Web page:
Friday, June 21, 2013

Rose & Lemon Thyme Syrup for Summer Drinks

What is the most beautiful in virile men is something feminine; what is most beautiful in feminine women is something masculine. – Susan Sontag

No the colour has not been altered. This is a "soda and rose" au naturel.

Girls – get out your fancy drinks glasses. Summer officially starts today. Here’s a recipe that you’ll just HAVE to make for all those patio parties.

Today's victim, rosa rugosa. Watch out for bees.
I shouldn’t generalize about what’s feminine and masculine like that. I suppose boys too, but probably less likely.

I’m drinking it, but I’m not what many would consider normal. I’m not afraid of pink things. In fact I’m wearing a hot pink polo right now – gasp!

And pink this syrup is. But besides being pink, it is also very floral, a little bit herbal and good.

It’s a simple syrup made from probably the most common rose in Nova Scotia besides wild roses – rosa rugosa. Those are the old fashioned ones that grow around many older homes. Very dependable, very aromatic and a very strong bloomer.

A common ingredient
I've made a few things from the petals before. We have three rugosa on our property and so does my mother. Two of ours are white and one is the classic magenta. I’ve made a few liqueurs from various roses before and posted on this blog. Search “rose.” 

This time I thought I would show you how to make a rose-infused syrup. So if you don’t agree with alcohol consumption, or if you're unable (like preggers), you can enjoy this too. Use your imagination – use this anywhere that you would another syrup.

The best time to pick rose petals is a couple hours after sunrise once the petals dry off from any dew. This is also the time when the bees and other beasties are working as well. 

About 4 cups, plus some sprigs of lemon thyme.
Watch out when you pick the petals. Memories of putting mud on childhood bee stings (an old method to take away the pain) came flooding back. Don’t know if it helps, but we used to do it.

It should go without saying, but never uses roses that have been sprayed with pesticide. This includes store-bought bouquets. They are edible, but even if you wash them you’ll never be certain all the pesticide is gone.

It’s a good idea to wash ones you pick too, just to get off any surface dirt and clear out any lurking creepy crawlies.

Easy as one, two thee...
To make this amazing syrup all you do is 1) combine the ingredients, 2) simmer and 3) strain. There’s a reason it’s called simple syrup. I added some lemon thyme sprigs to give it a bit of herbal edge. Rose can be somewhat “cloying.” So remember that when mixing up a drink, too.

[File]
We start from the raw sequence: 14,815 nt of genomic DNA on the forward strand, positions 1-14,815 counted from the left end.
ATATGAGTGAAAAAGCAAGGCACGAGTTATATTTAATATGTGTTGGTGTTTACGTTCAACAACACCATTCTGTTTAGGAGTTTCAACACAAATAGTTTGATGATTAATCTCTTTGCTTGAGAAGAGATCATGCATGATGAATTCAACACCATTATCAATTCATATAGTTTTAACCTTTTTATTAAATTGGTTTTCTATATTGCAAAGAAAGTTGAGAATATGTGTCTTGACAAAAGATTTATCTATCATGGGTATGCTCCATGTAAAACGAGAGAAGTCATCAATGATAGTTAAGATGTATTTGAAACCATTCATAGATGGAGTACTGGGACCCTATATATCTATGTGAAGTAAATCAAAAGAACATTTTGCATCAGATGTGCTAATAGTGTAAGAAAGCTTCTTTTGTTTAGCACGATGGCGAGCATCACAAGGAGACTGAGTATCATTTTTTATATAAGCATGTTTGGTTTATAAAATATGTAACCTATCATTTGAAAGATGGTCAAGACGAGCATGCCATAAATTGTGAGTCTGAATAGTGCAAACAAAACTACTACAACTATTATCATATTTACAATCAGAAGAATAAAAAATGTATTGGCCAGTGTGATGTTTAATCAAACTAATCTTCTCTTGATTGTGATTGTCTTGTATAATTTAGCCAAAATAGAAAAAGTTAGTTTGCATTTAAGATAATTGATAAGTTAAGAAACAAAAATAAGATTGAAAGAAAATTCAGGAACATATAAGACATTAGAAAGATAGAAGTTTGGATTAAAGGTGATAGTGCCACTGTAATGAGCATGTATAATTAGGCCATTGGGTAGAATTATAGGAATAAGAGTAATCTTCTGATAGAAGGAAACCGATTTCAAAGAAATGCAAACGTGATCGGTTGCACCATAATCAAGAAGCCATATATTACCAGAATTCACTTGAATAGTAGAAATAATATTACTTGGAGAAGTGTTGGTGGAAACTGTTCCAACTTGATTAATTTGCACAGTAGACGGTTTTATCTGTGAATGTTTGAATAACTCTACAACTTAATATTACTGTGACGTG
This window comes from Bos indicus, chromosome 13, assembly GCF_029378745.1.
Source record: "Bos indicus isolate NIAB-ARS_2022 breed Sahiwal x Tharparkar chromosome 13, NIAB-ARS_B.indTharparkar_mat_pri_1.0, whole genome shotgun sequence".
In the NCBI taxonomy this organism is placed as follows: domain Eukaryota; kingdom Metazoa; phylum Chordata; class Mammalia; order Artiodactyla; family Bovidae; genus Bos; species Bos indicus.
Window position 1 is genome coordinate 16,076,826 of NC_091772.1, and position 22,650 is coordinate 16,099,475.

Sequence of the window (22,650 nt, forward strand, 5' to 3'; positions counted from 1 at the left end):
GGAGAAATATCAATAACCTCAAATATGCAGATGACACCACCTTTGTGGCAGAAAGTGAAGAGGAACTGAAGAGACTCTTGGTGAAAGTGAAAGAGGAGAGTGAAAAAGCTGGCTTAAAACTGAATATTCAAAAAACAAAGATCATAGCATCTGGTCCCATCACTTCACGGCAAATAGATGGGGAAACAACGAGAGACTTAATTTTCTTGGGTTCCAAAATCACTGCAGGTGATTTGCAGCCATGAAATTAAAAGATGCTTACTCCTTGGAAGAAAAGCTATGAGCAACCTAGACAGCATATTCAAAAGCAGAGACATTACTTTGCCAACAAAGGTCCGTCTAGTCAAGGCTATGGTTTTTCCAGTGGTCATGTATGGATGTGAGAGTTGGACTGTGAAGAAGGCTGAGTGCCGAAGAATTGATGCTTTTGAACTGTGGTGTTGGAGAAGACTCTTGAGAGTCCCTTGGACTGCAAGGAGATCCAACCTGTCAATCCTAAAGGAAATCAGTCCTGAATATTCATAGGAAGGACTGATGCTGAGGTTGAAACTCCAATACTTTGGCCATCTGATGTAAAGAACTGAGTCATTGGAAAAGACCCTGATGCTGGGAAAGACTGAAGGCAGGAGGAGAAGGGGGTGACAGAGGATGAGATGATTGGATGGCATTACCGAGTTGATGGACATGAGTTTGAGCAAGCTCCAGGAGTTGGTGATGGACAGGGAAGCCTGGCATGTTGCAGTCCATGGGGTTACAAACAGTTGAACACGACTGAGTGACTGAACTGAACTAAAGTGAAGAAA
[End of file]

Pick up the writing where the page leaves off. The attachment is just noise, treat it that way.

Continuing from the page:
This syrup would work wonders in rose martinis, or on any other cocktail that needs a floral punch. I believe later on it will get a workout with vodka and club soda.

Try it in a rose gin and tonic. I would use tonic water but I have an allergic reaction to quinine. Not nice to have anxiety attacks.

To test drive the syrup I added it to plain soda and ice. After all, it’s only 11am as I write... My gosh, this is pink. Unbelievably pink.

Mix together, gently boil for 15 minutes, and strain out the solids.

Yield is 2 cups of sweet, pink "gold."
Rose & Lemon Thyme Syrup
Prep: 5 min  |  Cook: 15 min  |  Yield: 2 cups
4 cups lightly packed rose petals, about 10 roses
1 tbsp fresh lemon thyme leaves
2 cups water
2 cups sugar

Combine all ingredients in a saucepan and bring to a boil. Reduce heat to medium and cook for 15 minutes, depending on thickness of syrup you want. 

Strain the syrup through a fine sieve, like a reusable metal coffee filter. Press the petals to release all the oils. Let cool and bottle.

Add to a martini or cocktail (shaken or stirred), or combine with soda and ice for a floral, herbal, refreshing summer drink.


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  1. The colour of that is quite fab. Thanks for stopping by and adding to the treat table. Cheers

    1. Thank YOU for the opportunity to post it! :-)